Ruffed Grouse Selection of Drumming Sites in the Black Hills National Forest

By Hansen, Christopher P.; Rumble, Mark A. et al. | The American Midland Naturalist, April 2011 | Go to article overview

Ruffed Grouse Selection of Drumming Sites in the Black Hills National Forest


Hansen, Christopher P., Rumble, Mark A., Millspaugh, Joshua J., The American Midland Naturalist


ABSTRACT.-

Ruffed grouse (Bonasa umbellus) are important game birds that depend on multiple forest age-classes of aspen (Populus spp.) for food and cover, which makes them an appropriate management indicator species for the condition of quaking aspen (Populus tremuloides) communities in the Black Hills National Forest of western South Dakota and northeastern Wyoming (BHNF). Recent landscape-scale drumming surveys showed that occupancy of ruffed grouse in the BHNF depended primarily on the amount of aspen-dominated vegetation within a 95 ha site. However, an investigation of drumming site characteristics is lacking. To evaluate drumming site selection, we located and measured the drumming structure and surrounding vegetation for 49 primary drumming sites and 147 paired unused sites during 2007 and 2008. We used discrete-choice modeling with an information-theoretic approach to evaluate resource characteristics of drumming sites associated with use. Percent area exposed (visibility) between 0.9 m and 1.8 m in height around the drumming structure had a negative, exponential relationship with drumming site selection and the combined density of woody and herbaceous plants ≥1-m tall with a stem diameter <2.54 cm had a positive, asymptotic relationship with site selection. Reducing the visibility between 0.9 m and 1.8 m around the structure from 40% to 0% increased the relative probability of selection of drumming sites 9-fold. Increasing the density of woody and herbaceous stems from 8000 stems/hectare to 24,000 stems/hectare increased the relative probability of selection 20-fold. The selection of drumming sites with a high density of vegetation ≥1 m in height and low visibility between 0.9 m and 1.8 m suggests ruffed grouse select drumming sites that might reduce the chances of predation. Thus, management actions to improve ruffed grouse breeding habitat should focus on increasing the density of vegetation cover ≥1 m in height.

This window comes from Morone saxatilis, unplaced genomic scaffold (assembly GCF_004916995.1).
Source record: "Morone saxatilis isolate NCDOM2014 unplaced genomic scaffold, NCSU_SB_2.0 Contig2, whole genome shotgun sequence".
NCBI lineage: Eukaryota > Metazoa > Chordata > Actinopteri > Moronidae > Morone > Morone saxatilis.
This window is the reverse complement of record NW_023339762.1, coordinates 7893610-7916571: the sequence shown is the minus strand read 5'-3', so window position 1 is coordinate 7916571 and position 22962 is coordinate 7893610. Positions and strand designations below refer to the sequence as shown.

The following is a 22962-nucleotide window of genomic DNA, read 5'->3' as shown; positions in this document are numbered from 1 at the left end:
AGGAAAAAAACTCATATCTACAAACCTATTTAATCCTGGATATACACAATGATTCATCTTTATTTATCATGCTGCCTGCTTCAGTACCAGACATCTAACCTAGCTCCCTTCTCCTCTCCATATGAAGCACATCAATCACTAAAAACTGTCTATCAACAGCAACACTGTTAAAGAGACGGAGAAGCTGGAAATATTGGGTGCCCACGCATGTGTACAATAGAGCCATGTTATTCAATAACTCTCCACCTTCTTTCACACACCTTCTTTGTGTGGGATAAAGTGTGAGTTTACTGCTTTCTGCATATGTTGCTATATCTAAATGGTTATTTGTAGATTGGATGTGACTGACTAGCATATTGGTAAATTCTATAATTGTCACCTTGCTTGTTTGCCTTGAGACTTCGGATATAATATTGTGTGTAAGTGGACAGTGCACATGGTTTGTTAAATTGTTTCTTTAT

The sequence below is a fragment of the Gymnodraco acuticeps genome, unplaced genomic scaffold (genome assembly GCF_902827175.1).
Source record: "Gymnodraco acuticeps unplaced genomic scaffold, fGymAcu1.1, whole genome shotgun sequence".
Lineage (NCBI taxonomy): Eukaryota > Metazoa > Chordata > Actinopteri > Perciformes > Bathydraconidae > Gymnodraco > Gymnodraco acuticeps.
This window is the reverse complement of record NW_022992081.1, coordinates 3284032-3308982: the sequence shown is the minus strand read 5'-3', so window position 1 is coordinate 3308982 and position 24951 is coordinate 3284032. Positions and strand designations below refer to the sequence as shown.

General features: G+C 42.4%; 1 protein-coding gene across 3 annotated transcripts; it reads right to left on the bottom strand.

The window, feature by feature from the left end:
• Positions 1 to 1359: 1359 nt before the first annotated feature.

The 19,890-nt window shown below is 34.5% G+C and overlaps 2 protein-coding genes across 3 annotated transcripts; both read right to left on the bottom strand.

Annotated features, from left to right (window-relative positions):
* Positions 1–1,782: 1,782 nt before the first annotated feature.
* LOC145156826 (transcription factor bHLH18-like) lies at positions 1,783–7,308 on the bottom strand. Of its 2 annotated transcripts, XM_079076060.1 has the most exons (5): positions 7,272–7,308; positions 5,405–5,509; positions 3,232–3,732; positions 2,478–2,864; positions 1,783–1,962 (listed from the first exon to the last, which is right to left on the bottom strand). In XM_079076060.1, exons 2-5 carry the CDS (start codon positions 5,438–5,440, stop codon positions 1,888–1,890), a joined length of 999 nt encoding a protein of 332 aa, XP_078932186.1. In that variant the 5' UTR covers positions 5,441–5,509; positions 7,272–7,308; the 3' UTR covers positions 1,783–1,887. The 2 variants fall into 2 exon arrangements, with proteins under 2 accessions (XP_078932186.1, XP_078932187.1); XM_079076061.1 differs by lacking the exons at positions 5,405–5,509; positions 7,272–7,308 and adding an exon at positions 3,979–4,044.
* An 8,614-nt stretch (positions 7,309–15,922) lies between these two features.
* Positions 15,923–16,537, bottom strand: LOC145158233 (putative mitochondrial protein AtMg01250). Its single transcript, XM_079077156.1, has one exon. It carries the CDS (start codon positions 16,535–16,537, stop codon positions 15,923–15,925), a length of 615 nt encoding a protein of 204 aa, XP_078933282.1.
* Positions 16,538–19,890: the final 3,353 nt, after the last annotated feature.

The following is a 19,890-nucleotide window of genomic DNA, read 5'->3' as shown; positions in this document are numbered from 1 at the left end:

(ProQuest: ... denotes formulae omitted.)

INTRODUCTION

Ruffed grouse (Bonasa umbellus) are the management indicator species for the condition of quaking aspen (Populus lremuloides) in the Black Hills National Forest of western South Dakota and northeastern Wyoming (BHNF; U.S. Forest Service, 1997) because of their dependence on multiple age-classes of aspen (Populus spp.) for food and cover (Bump et al, 1947; Gullion and Svoboda, 1972; Kubisiak, 1985, 1989). Given their status and popularity as a game bird, there has been interest by the U.S. Forest Service and South Dakota Department of Game, Fish and Parks to assess the status of ruffed grouse in the Black Hills and develop greater knowledge of the vegetative features that influence ruffed grouse occurrence. Recent ruffed grouse drumming surveys showed that the probability of ruffed grouse occupying a sample site (550-m buffer surrounding the survey point) was positively associated with the amount of aspen-dominated vegetation within the site (Hansen, 2009). Results from that study describe ruffed grouse selection of dominant vegetation types at a landscape scale (95 ha), but do not consider micro-site vegetation attributes that might also influence selection.

During the spring, male ruffed grouse "drum" on elevated structures, such as fallen logs, stumps and rocks to attract females and maintain their territory (Bump et al, 1947). Thus, characteristics of the drumming structure (e.g., height, diameter, length) and the adjacent vegetation (e.g., stem density, basal area, visibility, overstory canopy cover) might be important in the selection of drumming sites. Studies investigating the selection of ruffed grouse drumming sites throughout the United States and Canada have found that selection is positively correlated with the amount of understory cover (Stoll et al, 1979; Palmer, 1963; Thompson et al, 1987; Stauffer and Peterson, 1985; Buhler and Anderson, 2001). However, not all studies agree that drumming structure characteristics affect ruffed grouse site selection of drumming sites. …

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